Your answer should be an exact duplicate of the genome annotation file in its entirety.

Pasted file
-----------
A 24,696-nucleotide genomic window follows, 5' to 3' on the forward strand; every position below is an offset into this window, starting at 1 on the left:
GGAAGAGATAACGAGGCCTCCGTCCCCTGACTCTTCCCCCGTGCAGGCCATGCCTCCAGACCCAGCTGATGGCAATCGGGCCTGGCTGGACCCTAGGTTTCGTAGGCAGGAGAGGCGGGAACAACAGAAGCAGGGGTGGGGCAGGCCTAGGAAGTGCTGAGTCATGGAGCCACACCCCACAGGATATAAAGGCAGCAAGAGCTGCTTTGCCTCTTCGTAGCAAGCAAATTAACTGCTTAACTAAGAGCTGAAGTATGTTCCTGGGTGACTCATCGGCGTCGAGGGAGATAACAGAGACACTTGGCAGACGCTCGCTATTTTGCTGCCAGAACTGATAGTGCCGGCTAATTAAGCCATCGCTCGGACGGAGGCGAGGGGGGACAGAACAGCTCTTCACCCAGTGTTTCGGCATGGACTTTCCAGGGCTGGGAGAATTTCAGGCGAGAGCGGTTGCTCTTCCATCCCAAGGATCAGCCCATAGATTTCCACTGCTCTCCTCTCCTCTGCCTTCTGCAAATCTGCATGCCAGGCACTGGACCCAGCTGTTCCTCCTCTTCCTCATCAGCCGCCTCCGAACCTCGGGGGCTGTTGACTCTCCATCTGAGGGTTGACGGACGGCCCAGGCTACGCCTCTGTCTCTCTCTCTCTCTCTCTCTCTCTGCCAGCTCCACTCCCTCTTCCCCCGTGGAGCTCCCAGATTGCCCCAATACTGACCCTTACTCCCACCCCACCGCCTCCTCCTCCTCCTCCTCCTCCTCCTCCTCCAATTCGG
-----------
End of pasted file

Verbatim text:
A 24,696-nucleotide genomic window follows, 5' to 3' on the forward strand; every position below is an offset into this window, starting at 1 on the left:
GGAAGAGATAACGAGGCCTCCGTCCCCTGACTCTTCCCCCGTGCAGGCCATGCCTCCAGACCCAGCTGATGGCAATCGGGCCTGGCTGGACCCTAGGTTTCGTAGGCAGGAGAGGCGGGAACAACAGAAGCAGGGGTGGGGCAGGCCTAGGAAGTGCTGAGTCATGGAGCCACACCCCACAGGATATAAAGGCAGCAAGAGCTGCTTTGCCTCTTCGTAGCAAGCAAATTAACTGCTTAACTAAGAGCTGAAGTATGTTCCTGGGTGACTCATCGGCGTCGAGGGAGATAACAGAGACACTTGGCAGACGCTCGCTATTTTGCTGCCAGAACTGATAGTGCCGGCTAATTAAGCCATCGCTCGGACGGAGGCGAGGGGGGACAGAACAGCTCTTCACCCAGTGTTTCGGCATGGACTTTCCAGGGCTGGGAGAATTTCAGGCGAGAGCGGTTGCTCTTCCATCCCAAGGATCAGCCCATAGATTTCCACTGCTCTCCTCTCCTCTGCCTTCTGCAAATCTGCATGCCAGGCACTGGACCCAGCTGTTCCTCCTCTTCCTCATCAGCCGCCTCCGAACCTCGGGGGCTGTTGACTCTCCATCTGAGGGTTGACGGACGGCCCAGGCTACGCCTCTGTCTCTCTCTCTCTCTCTCTCTCTCTGCCAGCTCCACTCCCTCTTCCCCCGTGGAGCTCCCAGATTGCCCCAATACTGACCCTTACTCCCACCCCACCGCCTCCTCCTCCTCCTCCTCCTCCTCCTCCTCCAATTCGG